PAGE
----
Drawing on video data collected between June and September of 2020, this piece reveals the unique challenges presented by COVID-19 frontline domestic abuse workers in the UK and provides critical reflections from the authors in the form of a collective interview. This innovative study uses participant-led data collection (in the form of self-recorded video diaries) and filmed focus groups with CEOs of UK charities, parliamentarians, the police and NHS professionals. The authors produced a film, Lifeline, drawing on the knowledge produced from these focus groups and video-diaries, foregrounding the voices of the women who work in this sector. The conversation presented here unpacks the complexities of representing domestic violence provision both in creative and academic outputs. Furthermore, the conversation reveals the epistemological challenges that come with representing and understanding the impact of COVID-19 on the domestic violence sector.
Natural disasters and pandemics bring new risks and dangers to women and their children. In particular, various factors stemming from the COVID-19 pandemic, such as economic instability, additional stress and increased control over victims led to an increase in both prevalence and severity of intimate partner violence. Based on the findings of a study conducted by the European Institute for Gender Equality (EIGE), this article examines the main challenges during the first months of the COVID-19 crisis (March–September 2020) and analyses institutional responses to facilitate access to support services for victims. Relying on a combination of qualitative and quantitative methods, the study highlights the role of European Union (EU) Member States in improving long-term responses to gender-based violence in times of crises. The study also gives particular attention to emerging promising practices and holistic approaches towards the gender-based violence crisis stemming from the pandemic, describing selected examples of initiatives adopted across the EU and identifying main areas of improvement.
As indicated by the Bangladesh Bureau of Statistics, 80 per cent of women in Bangladesh experience partner violence (). Given this prevalence, it is essential to assess factors, transcending the personal, that precipitate such violence. Using the lens of structural violence and supporting studies showing that violence of one form engenders another, we posit that a lack of sanitation that leads to open defecation also contributes to an increased likelihood of partner violence. This study uses data from the Bangladesh Demographic and Health Survey 2007 to explicate the association between open defecation and partner violence among women in Bangladesh. Results show that in our sample of 4466 women, almost 9 per cent reported open defecation, 18.4 per cent reported physical violence, and 10.2 per cent reported sexual violence. In the multivariate analyses, the adjusted prevalence ratios indicate that open defecation is significantly associated with sexual violence by partners (APR=1.30, p<0.05) but not physical violence. Implications are discussed.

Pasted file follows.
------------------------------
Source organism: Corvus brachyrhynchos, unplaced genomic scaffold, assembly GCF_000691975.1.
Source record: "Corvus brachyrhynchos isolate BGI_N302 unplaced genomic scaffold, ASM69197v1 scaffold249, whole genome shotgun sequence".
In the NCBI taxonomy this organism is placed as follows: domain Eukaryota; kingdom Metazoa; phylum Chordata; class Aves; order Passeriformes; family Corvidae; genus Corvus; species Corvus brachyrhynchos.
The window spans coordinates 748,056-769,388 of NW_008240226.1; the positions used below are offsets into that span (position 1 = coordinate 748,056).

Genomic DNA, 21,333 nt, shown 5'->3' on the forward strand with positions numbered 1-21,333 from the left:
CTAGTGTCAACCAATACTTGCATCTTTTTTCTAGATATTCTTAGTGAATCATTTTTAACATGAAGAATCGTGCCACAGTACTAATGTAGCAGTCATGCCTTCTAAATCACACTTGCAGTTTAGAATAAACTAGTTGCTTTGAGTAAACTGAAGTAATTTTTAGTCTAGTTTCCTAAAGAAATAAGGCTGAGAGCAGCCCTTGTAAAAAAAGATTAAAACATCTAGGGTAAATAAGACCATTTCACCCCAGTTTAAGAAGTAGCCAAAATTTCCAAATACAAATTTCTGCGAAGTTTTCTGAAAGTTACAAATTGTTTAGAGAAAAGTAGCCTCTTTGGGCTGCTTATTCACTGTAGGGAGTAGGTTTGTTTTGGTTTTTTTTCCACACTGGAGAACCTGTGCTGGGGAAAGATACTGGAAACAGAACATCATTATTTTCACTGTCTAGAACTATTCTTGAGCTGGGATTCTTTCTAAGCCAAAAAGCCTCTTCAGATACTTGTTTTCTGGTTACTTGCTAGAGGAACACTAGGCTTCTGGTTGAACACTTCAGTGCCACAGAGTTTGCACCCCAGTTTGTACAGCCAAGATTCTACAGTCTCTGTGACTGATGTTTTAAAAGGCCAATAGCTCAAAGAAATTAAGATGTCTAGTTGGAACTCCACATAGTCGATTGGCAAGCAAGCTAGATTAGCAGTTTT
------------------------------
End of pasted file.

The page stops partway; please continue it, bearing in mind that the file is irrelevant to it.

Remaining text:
As the world is preoccupied by the pandemic, and the British public are beginning to comprehend the full impact of Brexit, the predictable public mental health crisis created by the demolition of the UK social safety net has been disregarded by successive administrations. Few people realised that preventable harm was the inevitable creation of social policy reforms, gradually adopted by every administration since Thatcher, en route to her political ambition which was the demolition of the welfare state to be replaced by private health insurance. In order to demolish the welfare state, it was first necessary to remove the past psychological security provided by the welfare state. This has been achieved, with disability denial created by significant social policy reforms since 2008. To justify the adoption of harsh and unnecessary austerity measures, which were introduced without ethical approval, the Coalition administration elected in 2010 vehemently challenged the integrity of the chronically ill and disabled community and routinely accused disability benefit claimants of fraud; while failing to produce evidence to support their claims. Their often hostile rhetoric encouraged a 213 percent increase in prosecuted disability hate crimes, and successive administrations disregarded the thousands of deaths directly linked to the Work Capability Assessment, which was adopted using a discredited and dangerous biopsychosocial model of assessment to restrict access to long-term disability benefit. Influenced by corporate America since 1992, the UK social policy reforms guaranteed that many of those in greatest need were destined to die when, covertly, killed by the State.
Mentors in Violence Prevention (MVP) is a systematic education programme aimed at addressing gender inequality and preventing violence among boys and men. The programme originates from Canada and the USA, and since 2015 has been introduced in a number of Swedish schools. Whereas most evaluations of MVP and other programmes addressing gender-based violence focus on broad changes, we argue that these evaluations fail to provide insight into where and for whom the programmes are or are not effective. By identifying the participants with knowledge and attitudes furthest away from the target assumptions of the programme and following them throughout the programme, we can see what effects the programme has on those with the most problematic knowledge and attitudes. The study shows that MVP does not seem to contribute to a more positive development for the group of students whose knowledge and attitudes are furthest from the programme’s target assumptions. Moreover, the study shows that the comparison group shows a more positive development over time than the MVP group. This leads to the conclusion that MVP seems to have limited potential to change the specific group with low levels of knowledge about violence and most problematic attitudes towards violent behaviour.